Digitization departments within university library systems must make difficult decisions about which collections to prioritize for online access, a choice complicated by the fact that such digitization programs must support research in areas as diverse as engineering, comparative literature, and political science. The competition for limited financial resources and staff time means that it can be rare for a single discipline or collection to see its materials digitized consistently over the long term. This outcome makes sense when viewing the goals of an academic library from afar—to preserve and disseminate knowledge of all kinds. But it can remain challenging for subject librarians who represent smaller programs to effectively advocate for robust digitization of their archival materials. This challenge is even more important to address when the materials in question originate from voices historically underrepresented in the archives, such as Southeast Asian communities. When selecting materials for digitization, how can a single institution ensure equity among subject areas while still serving a patron base as wide-ranging as that of an academic library? The Southeast Asia Digital Library (SEADL) offers a unique approach to answering this question.
By adopting a cooperative model of digital library management, SEADL has created an environment in which materials from Southeast Asia are always first in line for digitization. SEADL is an OA repository hosted online by Northern Illinois University, but it is contributed to and overseen by the Committee on Research Materials on Southeast Asia (CORMOSEA), a consortium of 15 additional institutions, including the University of California–Berkeley, Yale and Cornell universities, and the Library of Congress. CORMOSEA has been addressing issues in Southeast Asia librarianship since 1969.
Member institutions pool together financial resources, archival materials, subject and language knowledge, and professional network connections to support a digital library beyond what any of their programs could build on their own. The nearly 10,000 items in SEADL’s repository comprise palm-leaf manuscripts, early printed monographs, oral histories, television shows, historical photographs, political posters, and more. Materials originate from 11 countries in Southeast Asia: Brunei, Cambodia, East Timor, Indonesia, Laos, Malaysia, Myanmar, the Philippines, Singapore, Thailand, and Vietnam.
The benefits of SEADL’s unique model of cooperative management reach beyond those afforded to its member institutions. The field of Southeast Asia Studies may be relatively small when compared to other academic disciplines, but there are innumerable different archives, libraries, and museums where primary source materials relevant to this area are held. While researchers are often familiar with the holdings of their own institution, it can be more difficult for those unfamiliar with the lay of the library land to break down the silos that keep physically disparate archival collections disconnected from each other. SEADL proposes a solution to this problem by aggregating items from these collections in a single virtual space. Without aggregation, researchers must begin their search process by first locating multiple institutions with potentially useful holdings. They must then navigate through these various digital portals, each with its own organizational scheme and description conventions. SEADL spares users several steps of that process, instead allowing them to enter search terms in a single platform to find the resources they need.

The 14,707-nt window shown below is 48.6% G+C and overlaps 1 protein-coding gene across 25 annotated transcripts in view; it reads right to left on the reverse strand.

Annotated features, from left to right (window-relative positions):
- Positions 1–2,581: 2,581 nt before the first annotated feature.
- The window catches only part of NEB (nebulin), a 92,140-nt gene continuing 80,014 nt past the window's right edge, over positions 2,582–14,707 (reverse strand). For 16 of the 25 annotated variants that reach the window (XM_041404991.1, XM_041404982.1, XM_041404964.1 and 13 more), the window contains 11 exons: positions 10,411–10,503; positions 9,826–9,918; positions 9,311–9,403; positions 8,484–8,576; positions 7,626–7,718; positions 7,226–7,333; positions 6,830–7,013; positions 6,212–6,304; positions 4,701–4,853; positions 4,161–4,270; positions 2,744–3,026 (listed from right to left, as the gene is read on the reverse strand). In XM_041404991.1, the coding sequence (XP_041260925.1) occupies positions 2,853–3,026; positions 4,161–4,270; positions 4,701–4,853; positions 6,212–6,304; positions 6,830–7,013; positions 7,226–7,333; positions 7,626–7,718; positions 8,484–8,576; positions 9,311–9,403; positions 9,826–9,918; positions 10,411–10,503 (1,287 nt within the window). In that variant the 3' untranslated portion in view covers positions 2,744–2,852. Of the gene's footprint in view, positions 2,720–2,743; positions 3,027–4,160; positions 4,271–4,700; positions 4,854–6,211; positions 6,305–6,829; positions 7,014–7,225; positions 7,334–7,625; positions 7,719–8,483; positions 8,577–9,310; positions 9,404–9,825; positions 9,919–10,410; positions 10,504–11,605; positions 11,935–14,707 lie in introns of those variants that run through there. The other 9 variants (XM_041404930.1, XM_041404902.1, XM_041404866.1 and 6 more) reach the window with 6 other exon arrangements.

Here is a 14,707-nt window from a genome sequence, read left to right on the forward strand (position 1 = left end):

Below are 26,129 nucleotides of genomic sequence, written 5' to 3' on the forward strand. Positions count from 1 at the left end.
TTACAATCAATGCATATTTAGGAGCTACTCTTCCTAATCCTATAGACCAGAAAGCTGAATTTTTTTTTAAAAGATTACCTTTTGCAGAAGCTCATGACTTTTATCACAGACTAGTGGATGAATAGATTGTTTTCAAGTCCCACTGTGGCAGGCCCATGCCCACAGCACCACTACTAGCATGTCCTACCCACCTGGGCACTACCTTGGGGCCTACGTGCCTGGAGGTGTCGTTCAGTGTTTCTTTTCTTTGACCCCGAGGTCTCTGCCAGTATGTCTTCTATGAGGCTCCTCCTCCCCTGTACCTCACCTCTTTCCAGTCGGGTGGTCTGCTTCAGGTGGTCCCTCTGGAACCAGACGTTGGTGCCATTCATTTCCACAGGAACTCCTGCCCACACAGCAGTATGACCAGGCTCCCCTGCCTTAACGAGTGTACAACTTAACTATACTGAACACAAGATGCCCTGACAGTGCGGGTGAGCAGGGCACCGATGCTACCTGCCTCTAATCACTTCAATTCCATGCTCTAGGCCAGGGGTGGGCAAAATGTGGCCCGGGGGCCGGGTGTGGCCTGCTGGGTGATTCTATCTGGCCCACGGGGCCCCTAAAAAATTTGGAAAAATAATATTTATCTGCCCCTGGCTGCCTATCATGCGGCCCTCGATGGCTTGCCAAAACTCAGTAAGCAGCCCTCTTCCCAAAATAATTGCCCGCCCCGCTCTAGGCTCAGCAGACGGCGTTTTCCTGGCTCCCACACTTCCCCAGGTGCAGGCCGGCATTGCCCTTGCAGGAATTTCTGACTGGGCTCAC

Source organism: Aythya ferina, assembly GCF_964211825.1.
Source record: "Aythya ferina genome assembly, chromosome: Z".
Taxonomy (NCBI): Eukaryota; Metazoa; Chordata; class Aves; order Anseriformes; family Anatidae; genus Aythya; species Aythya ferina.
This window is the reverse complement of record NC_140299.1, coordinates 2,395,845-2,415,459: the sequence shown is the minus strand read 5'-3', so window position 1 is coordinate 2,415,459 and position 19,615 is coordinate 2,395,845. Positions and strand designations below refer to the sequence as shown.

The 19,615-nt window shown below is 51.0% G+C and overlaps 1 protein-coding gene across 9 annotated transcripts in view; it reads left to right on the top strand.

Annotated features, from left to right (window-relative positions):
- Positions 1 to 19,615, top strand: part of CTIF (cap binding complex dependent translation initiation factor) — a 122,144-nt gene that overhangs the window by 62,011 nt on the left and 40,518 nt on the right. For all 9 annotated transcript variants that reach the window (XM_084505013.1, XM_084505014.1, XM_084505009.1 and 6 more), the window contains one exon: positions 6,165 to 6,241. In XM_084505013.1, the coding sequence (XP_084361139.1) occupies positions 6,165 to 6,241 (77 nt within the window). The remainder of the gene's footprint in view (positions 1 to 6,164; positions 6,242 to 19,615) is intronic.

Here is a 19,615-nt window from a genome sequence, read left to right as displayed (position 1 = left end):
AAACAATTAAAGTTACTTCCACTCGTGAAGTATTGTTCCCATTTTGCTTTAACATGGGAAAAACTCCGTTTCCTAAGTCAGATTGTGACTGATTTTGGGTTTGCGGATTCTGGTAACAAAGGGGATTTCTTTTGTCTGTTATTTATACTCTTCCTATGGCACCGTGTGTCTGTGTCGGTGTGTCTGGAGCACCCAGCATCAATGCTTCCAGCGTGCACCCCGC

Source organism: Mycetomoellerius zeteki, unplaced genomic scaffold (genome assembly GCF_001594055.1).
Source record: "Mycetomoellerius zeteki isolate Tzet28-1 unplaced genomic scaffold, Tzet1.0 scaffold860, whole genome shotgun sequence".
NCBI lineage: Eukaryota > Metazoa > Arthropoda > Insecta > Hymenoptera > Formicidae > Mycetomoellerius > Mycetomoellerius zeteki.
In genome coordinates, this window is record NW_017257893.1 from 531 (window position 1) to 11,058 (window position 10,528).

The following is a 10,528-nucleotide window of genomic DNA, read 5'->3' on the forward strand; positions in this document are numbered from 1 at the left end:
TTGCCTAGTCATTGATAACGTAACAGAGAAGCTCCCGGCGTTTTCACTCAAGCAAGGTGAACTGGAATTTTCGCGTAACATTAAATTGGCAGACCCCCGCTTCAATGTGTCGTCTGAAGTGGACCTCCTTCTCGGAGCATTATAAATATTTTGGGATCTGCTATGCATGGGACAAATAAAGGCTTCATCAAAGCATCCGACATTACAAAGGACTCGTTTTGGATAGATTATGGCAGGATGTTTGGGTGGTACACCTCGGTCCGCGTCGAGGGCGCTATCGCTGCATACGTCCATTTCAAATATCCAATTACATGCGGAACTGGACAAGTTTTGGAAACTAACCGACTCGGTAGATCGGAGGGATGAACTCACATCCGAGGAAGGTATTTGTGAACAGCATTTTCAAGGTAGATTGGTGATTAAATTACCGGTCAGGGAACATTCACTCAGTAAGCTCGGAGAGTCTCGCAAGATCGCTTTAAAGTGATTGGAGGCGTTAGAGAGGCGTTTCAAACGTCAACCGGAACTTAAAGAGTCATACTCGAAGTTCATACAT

Of the 26 distinct digitization projects that SEADL currently hosts, one of its most consistently popular collections is The Diaries and Travel Writings of King Chulalongkorn of Siam. Digitized and contributed by Ohio University Libraries, the 24 volumes in this collection document King Chulalongkorn’s travels across Southeast Asia and Western Europe from 1876 to 1887. King Chulalongkorn is a vital player in Thailand’s history, as he oversaw the kingdom’s shift into a modern nation state. These writings are credited by Jeffrey Shane, the collection’s curator at Ohio University, as “one of the single-most important collections of primary sources on the period.”
Beyond hosting surrogates of digitized and born-digital archival materials, SEADL also exists as a clearinghouse for secondary sources on Southeast Asia. For each country in the region, the SEADL site holds dozens of links to useful websites such as those for governmental departments, local newspapers, regional academic journals, and even travel guides. Compiling and organizing these sources has been a labor of over a decade, and these resource lists are consistently the most visited pages on SEADL.
With recent support from the Henry Luce Foundation in the form of a $1.2 million grant, SEADL has been able to grow and evolve in the past few years. Hiring two full-time staff members, digitizing five new collections, and redesigning the public-facing website with a scheduled release of fall 2022 has infused the project with new life. And the SEADL team is already planning for a more sustainable future once that generous grant funding is inevitably spent. New project bylaws and a proposed cooperative funding model have set the stage for SEADL to continue its work untethered from the precarity that comes from relying on grant funding for growth.
An image from one of King Chulalongkorn’s diaries: The pictured men are identified by the handwritten caption as Wisutsuriasak (left), guardian to the royal students, and his half-brother Jongwa (right), the chancellor of the Palace Ministry.
Interested in joining CORMOSEA? Have a physical collection that you think would be perfect for SEADL? Want to schedule a workshop about digital Southeast Asia materials for your patrons? Please reach out to our team by contacting SEADL project manager Emily Zinger at firstname.lastname@example.org.